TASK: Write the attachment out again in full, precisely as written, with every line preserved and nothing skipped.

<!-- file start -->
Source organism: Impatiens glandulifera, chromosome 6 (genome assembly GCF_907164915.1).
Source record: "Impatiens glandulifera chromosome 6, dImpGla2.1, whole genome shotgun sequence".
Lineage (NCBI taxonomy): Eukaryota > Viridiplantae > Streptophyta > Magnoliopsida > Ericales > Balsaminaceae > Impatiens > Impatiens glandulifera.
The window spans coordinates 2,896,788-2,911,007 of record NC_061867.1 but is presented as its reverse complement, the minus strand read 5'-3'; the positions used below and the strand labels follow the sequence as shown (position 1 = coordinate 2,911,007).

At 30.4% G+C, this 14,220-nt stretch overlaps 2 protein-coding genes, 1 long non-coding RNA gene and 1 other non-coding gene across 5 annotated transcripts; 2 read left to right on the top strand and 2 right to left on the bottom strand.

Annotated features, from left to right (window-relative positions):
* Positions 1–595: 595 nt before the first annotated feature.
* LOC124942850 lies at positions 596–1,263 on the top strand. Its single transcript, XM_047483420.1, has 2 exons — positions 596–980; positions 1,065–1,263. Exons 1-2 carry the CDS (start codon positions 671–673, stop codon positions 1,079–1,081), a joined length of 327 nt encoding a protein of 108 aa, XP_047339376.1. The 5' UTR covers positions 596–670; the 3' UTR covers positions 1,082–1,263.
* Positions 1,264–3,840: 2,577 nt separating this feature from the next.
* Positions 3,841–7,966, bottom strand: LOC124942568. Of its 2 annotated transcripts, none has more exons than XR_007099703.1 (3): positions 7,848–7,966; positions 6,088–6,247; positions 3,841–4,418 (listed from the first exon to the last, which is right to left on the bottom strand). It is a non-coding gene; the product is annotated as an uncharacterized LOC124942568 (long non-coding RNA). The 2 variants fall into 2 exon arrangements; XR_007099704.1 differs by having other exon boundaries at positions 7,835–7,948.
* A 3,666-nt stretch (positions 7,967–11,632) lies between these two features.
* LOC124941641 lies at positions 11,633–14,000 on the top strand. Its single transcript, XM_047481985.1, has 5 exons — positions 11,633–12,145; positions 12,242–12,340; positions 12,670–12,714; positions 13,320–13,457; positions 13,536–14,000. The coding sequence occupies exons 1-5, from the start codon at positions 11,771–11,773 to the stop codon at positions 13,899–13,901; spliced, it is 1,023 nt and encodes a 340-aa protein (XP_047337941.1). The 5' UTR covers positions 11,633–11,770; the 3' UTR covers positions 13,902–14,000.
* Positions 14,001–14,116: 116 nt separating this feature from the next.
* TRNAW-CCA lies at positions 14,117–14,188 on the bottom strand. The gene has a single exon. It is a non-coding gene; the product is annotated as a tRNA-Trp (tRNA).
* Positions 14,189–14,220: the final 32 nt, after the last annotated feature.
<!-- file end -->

Source organism: Impatiens glandulifera, chromosome 6 (genome assembly GCF_907164915.1).
Source record: "Impatiens glandulifera chromosome 6, dImpGla2.1, whole genome shotgun sequence".
Lineage (NCBI taxonomy): Eukaryota > Viridiplantae > Streptophyta > Magnoliopsida > Ericales > Balsaminaceae > Impatiens > Impatiens glandulifera.
The window spans coordinates 2,896,788-2,911,007 of record NC_061867.1 but is presented as its reverse complement, the minus strand read 5'-3'; the positions used below and the strand labels follow the sequence as shown (position 1 = coordinate 2,911,007).

At 30.4% G+C, this 14,220-nt stretch overlaps 2 protein-coding genes, 1 long non-coding RNA gene and 1 other non-coding gene across 5 annotated transcripts; 2 read left to right on the top strand and 2 right to left on the bottom strand.

Annotated features, from left to right (window-relative positions):
* Positions 1–595: 595 nt before the first annotated feature.
* LOC124942850 lies at positions 596–1,263 on the top strand. Its single transcript, XM_047483420.1, has 2 exons — positions 596–980; positions 1,065–1,263. Exons 1-2 carry the CDS (start codon positions 671–673, stop codon positions 1,079–1,081), a joined length of 327 nt encoding a protein of 108 aa, XP_047339376.1. The 5' UTR covers positions 596–670; the 3' UTR covers positions 1,082–1,263.
* Positions 1,264–3,840: 2,577 nt separating this feature from the next.
* Positions 3,841–7,966, bottom strand: LOC124942568. Of its 2 annotated transcripts, none has more exons than XR_007099703.1 (3): positions 7,848–7,966; positions 6,088–6,247; positions 3,841–4,418 (listed from the first exon to the last, which is right to left on the bottom strand). It is a non-coding gene; the product is annotated as an uncharacterized LOC124942568 (long non-coding RNA). The 2 variants fall into 2 exon arrangements; XR_007099704.1 differs by having other exon boundaries at positions 7,835–7,948.
* A 3,666-nt stretch (positions 7,967–11,632) lies between these two features.
* LOC124941641 lies at positions 11,633–14,000 on the top strand. Its single transcript, XM_047481985.1, has 5 exons — positions 11,633–12,145; positions 12,242–12,340; positions 12,670–12,714; positions 13,320–13,457; positions 13,536–14,000. The coding sequence occupies exons 1-5, from the start codon at positions 11,771–11,773 to the stop codon at positions 13,899–13,901; spliced, it is 1,023 nt and encodes a 340-aa protein (XP_047337941.1). The 5' UTR covers positions 11,633–11,770; the 3' UTR covers positions 13,902–14,000.
* Positions 14,001–14,116: 116 nt separating this feature from the next.
* TRNAW-CCA lies at positions 14,117–14,188 on the bottom strand. The gene has a single exon. It is a non-coding gene; the product is annotated as a tRNA-Trp (tRNA).
* Positions 14,189–14,220: the final 32 nt, after the last annotated feature.